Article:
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International Monetary Fund. Statistics Dept.
International Monetary Fund. Statistics Dept.

The International Monetary Fund’s (IMF’s) Statistics Department (STA) provided technical assistance (TA) on financial soundness indicators (FSI) to the Federated States of Micronesia Banking Board (FSMBB) during November 2-13, 2020. The TA mission took place in response to a request from the authorities, with the support of the IMF’s Asia & Pacific Department (APD). The mission was conducted remotely via video conferences due to the COVID-19 pandemic and travel restrictions. The mission worked with the staff of the FSMBB on the development of FSIs that are in line with the IMF’s 2019 FSI Guide.1 The main objectives of the mission were to: (i) review the source data, institutional coverage and accounting and regulatory frameworks supporting the compilation of FSIs; (ii) provide guidance for mapping source data for the banking sector to the FSI reporting templates FS2 and FSD as well as areas for improvement in the metadata; (iii) agree with the FSMBB the timeline to begin regular reporting of the FSIs for deposit-takers to STA, conditional on the availability and completeness of the source data; and (iv) agree on the timeliness of data reporting.

International Monetary Fund. Statistics Dept.
International Monetary Fund. Statistics Dept.
The International Monetary Fund’s (IMF’s) Statistics Department (STA) provided technical assistance (TA) on financial soundness indicators (FSI) to the Federated States of Micronesia Banking Board (FSMBB) during November 2-13, 2020. The TA mission took place in response to a request from the authorities, with the support of the IMF’s Asia & Pacific Department (APD). The mission was conducted remotely via video conferences due to the COVID-19 pandemic and travel restrictions. The mission worked with the staff of the FSMBB on the development of FSIs that are in line with the IMF’s 2019 FSI Guide.1 The main objectives of the mission were to: (i) review the source data, institutional coverage and accounting and regulatory frameworks supporting the compilation of FSIs; (ii) provide guidance for mapping source data for the banking sector to the FSI reporting templates FS2 and FSD as well as areas for improvement in the metadata; (iii) agree with the FSMBB the timeline to begin regular reporting of the FSIs for deposit-takers to STA, conditional on the availability and completeness of the source data; and (iv) agree on the timeliness of data reporting.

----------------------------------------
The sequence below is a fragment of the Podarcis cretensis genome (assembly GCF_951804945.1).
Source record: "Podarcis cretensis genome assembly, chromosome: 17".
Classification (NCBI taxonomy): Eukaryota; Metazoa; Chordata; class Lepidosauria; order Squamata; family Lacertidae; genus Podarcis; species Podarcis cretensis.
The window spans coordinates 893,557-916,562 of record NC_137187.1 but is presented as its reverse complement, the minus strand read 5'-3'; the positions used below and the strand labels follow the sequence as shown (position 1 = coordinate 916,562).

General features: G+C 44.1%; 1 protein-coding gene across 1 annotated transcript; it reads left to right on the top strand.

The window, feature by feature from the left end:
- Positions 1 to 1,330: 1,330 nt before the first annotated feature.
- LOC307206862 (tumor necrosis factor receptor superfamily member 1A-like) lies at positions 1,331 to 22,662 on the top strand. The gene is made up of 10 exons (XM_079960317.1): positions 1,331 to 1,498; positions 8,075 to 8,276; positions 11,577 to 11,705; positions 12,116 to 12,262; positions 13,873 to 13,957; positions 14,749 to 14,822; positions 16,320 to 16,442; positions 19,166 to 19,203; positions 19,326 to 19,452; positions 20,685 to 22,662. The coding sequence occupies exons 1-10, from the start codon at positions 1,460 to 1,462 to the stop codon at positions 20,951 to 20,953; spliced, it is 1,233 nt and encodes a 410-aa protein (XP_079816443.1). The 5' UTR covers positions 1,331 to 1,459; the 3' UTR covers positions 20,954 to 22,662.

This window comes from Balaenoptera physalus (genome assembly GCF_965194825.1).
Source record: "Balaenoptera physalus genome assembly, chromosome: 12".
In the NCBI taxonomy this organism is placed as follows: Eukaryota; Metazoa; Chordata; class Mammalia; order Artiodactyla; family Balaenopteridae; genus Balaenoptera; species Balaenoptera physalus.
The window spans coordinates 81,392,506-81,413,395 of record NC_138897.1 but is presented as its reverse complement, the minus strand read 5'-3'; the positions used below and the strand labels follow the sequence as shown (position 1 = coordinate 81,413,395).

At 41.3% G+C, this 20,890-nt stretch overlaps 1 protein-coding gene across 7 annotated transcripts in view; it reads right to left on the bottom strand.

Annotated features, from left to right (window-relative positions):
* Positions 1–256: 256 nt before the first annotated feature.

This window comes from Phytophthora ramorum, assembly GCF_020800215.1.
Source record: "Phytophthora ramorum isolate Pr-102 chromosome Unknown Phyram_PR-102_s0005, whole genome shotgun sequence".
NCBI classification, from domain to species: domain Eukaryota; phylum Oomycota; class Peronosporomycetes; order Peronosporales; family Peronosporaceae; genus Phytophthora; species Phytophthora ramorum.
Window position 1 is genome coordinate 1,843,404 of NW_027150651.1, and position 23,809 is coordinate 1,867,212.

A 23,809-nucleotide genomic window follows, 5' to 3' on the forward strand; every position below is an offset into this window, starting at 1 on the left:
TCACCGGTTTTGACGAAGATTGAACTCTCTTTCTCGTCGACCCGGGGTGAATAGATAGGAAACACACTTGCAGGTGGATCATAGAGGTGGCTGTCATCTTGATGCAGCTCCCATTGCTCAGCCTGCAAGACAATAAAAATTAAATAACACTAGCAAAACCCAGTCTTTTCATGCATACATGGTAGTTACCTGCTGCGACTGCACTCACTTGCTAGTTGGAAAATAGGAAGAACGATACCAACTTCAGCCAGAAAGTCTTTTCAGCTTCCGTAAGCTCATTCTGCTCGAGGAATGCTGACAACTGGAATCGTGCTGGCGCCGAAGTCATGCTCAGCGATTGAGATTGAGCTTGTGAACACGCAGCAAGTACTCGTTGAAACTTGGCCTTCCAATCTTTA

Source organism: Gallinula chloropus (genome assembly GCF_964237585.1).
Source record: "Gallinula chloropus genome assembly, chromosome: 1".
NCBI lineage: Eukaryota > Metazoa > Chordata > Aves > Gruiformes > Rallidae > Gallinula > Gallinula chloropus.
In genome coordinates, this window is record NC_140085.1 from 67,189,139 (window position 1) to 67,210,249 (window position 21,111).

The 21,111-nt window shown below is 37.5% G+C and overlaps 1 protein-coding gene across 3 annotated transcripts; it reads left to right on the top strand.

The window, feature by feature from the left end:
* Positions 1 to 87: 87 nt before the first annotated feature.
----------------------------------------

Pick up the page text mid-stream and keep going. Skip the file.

Johanna Tiedemann, Veronica Piatkov, Dinar Prihardini, Juan Carlos Benitez, and Ms. Aleksandra Zdzienicka
Small Developing States (SDS) face substantial challenges in achieving sustainable development. Many of these challenges relate to the small size and limited diversification of their economies. SDS are also among the most vulnerable countries to the impact of climate change and natural disasters. Meeting SDS sustainable development goals goes hand-in-hand with building their climate resilience. But the additional costs to meet development and resilience objectives are substantial and difficult to finance. This work adapts the IMF SDG Costing methodology to capture the unique characteristics and challenges of climate-vulnerable SDS. It also zooms into financing options, estimating domestic tax potential and discussing the possibility of accessing ‘climate funds.’
International Monetary Fund. Fiscal Affairs Dept.

This Climate Change Policy Assessment (CCPA) takes stock of the Federated States of Micronesia (FSM)’s climate response plans, from the perspective of their macroeconomic and fiscal implications. CCPA explores the possible impact of climate change and natural disasters and the cost of FSM’s planned response. It suggests macroeconomically relevant reforms that could strengthen the national strategy and identifies policy gaps and resource needs. FSM has made progress toward its Nationally Determined Contribution mitigation pledge by beginning to expand renewable power generation and improve its efficiency. The authorities plan to continue this and encourage the take-up of energy efficient building design and appliances. Accelerating adaptation investments is paramount, which requires addressing critical capacity constraints and increasing grant financing. It is recommended that FSM needs to increase its capacity to address natural disaster risks following the expiry of Compact-related assistance in 2023. It is advised to improve climate data collection and use, including on the costs of high and low intensity disasters and disaster response expenditure.